Erev Rosh Hashanah 5768: Rabbi Greg Wolfe
Be An Angel: Becoming God’s Partner in the Ongoing Creation of the World
Hayom Harat Olam. Today the world is born. Each year we celebrate the birthday of the world during the sacred observance of Rosh Hashanah by looking deep within ourselves and reflecting upon the meaning and purpose of our lives. We also contemplate our place in the universe and our responsibilities to this planet and the living beings who dwell here. Our tradition invites each of us, in our own way, to ask ourselves during these days, What on earth am I here for? What is my role in the world’s ongoing creation? Our answers to these questions renew and revitalize our sense of purpose in the new year.
Rabbi Marc Gellman offers us a midrashic insight into our life’s Jewish mission in this story from his book, Does God Have a Big Toe?:
Before there was anything, there was just God, a few angels, and a huge swirling glob of rocks and water with no place to go. The angels looked around and asked God, “Why don’t you clean up this mess?”
So God collected rocks from the huge swirling glob and put them together in clumps and said, “Some of these clumps of rocks will be planets and some will be stars, and some of these rocks will be … just rocks. Then God collected water from the huge swirling glob and put it together in pools of water and said, “Some of these pools of water will be oceans, and some will become clouds, and some of this water will be … just water.
The angels looked around and said, “Well, God, It’s neater now, but is it finished?” And God answered, “Nope!”
On some of the rocks God placed growing things, and creeping things, and things that only God knows what they are, and when God had done all this, the angels looked around and asked God, “Is the world finished now?” And God answered, “Nope!”
God made a man and a woman from some of the water and dust and said to them, “You know, I am tired now. Please finish up the world for me … really it’s almost done.” But the man and the woman said, “We can’t finish the world alone! You have the plans and we are too little.”
“You are big enough,” God answered them. “But I agree to this. If you keep trying to finish the world, I will be your partner.”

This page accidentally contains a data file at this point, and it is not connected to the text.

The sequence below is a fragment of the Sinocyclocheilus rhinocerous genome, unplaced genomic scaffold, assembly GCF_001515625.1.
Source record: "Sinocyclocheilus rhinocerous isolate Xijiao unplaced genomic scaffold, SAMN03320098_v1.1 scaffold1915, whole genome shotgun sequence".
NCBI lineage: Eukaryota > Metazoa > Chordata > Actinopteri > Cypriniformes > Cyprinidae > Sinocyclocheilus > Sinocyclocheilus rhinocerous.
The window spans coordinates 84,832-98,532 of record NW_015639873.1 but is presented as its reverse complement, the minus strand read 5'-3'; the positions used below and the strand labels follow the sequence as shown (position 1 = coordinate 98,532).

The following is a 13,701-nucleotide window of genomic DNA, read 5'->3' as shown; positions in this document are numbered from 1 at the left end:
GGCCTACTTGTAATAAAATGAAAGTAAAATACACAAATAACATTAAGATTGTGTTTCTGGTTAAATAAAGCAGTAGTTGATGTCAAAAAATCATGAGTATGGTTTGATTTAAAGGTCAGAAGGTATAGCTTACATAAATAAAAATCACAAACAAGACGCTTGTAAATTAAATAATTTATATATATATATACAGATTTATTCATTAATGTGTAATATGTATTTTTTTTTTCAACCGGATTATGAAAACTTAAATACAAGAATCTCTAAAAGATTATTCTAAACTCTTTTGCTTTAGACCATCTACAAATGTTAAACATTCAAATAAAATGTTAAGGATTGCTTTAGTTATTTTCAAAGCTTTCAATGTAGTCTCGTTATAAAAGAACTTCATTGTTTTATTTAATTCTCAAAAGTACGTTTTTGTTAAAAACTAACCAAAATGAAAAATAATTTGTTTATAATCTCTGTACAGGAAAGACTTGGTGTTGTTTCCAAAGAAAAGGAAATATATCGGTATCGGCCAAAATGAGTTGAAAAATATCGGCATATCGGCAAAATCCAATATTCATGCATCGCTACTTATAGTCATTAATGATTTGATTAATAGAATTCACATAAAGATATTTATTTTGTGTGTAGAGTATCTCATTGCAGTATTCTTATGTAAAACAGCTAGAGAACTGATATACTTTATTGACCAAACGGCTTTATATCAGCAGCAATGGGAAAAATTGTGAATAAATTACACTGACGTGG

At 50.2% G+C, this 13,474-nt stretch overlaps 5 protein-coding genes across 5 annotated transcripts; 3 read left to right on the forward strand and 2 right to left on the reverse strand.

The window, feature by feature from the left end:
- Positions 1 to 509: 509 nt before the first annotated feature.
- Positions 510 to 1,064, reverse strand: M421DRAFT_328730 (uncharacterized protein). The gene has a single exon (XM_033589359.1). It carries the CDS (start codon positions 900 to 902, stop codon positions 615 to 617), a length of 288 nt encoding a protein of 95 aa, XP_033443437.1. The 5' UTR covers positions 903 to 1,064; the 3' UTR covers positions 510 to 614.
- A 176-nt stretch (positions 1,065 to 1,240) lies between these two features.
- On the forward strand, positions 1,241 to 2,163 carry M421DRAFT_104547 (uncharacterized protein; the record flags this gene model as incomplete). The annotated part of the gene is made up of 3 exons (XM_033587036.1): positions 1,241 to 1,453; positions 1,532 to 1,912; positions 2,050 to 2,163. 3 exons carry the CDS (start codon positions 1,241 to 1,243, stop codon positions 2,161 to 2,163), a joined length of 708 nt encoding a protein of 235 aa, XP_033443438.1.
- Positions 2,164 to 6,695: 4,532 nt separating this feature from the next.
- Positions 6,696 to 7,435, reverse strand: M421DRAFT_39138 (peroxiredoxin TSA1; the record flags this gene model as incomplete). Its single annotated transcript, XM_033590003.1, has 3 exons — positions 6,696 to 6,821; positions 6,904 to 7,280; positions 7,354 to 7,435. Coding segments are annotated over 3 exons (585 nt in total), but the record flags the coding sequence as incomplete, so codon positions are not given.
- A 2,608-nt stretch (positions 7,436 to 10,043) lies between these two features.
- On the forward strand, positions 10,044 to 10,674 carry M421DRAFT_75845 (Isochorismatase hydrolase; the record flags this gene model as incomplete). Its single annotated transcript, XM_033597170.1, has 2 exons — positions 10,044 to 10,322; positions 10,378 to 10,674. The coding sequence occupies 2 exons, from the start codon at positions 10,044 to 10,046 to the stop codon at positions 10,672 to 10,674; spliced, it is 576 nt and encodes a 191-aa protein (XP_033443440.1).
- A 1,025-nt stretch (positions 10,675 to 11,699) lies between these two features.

The man and woman asked, “What’s a partner?” and God answered, “A partner is someone you work with on a big thing that neither of you can do alone. If you have a partner, it means you can never give up, because your partner is depending on you. On the days you think I am not doing enough and on the days I think you are not doing enough, even on those days we are still partners and we must not stop trying to finish the world. That’s the deal.” And they all agreed to that deal.
Then the angels asked God, “Is the world finished yet?” and God answered, “I don’t know. Go ask my partners.” (Does God Have a Big Toe? by Rabbi Marc Gellman. P. 1-3)
So if we want to know what we are here for, the Jewish answer is, we are God’s partners. God doesn’t depend on angels. God depends on us to beangels. Within each of us, a spark of divinity resides, waiting to be activated. We are God’s hands and feet, eyes and ears–and, most importantly, God’s heart. God needs each one of us. And each time we perform an act of kindness that heals the world then we bring God’s presence into our world.
We might even imagine that every year, on the world’s birthday, God remembers our original agreement and asks us once again to recommit, to renew our annual pledge to be partners with God in the ongoing process of creation. How could we give up? Our partner is counting on us. But how do we know what God wants us to do and how can we go about doing this work? What happens when we do God’s work? And why is doing God’s work so important?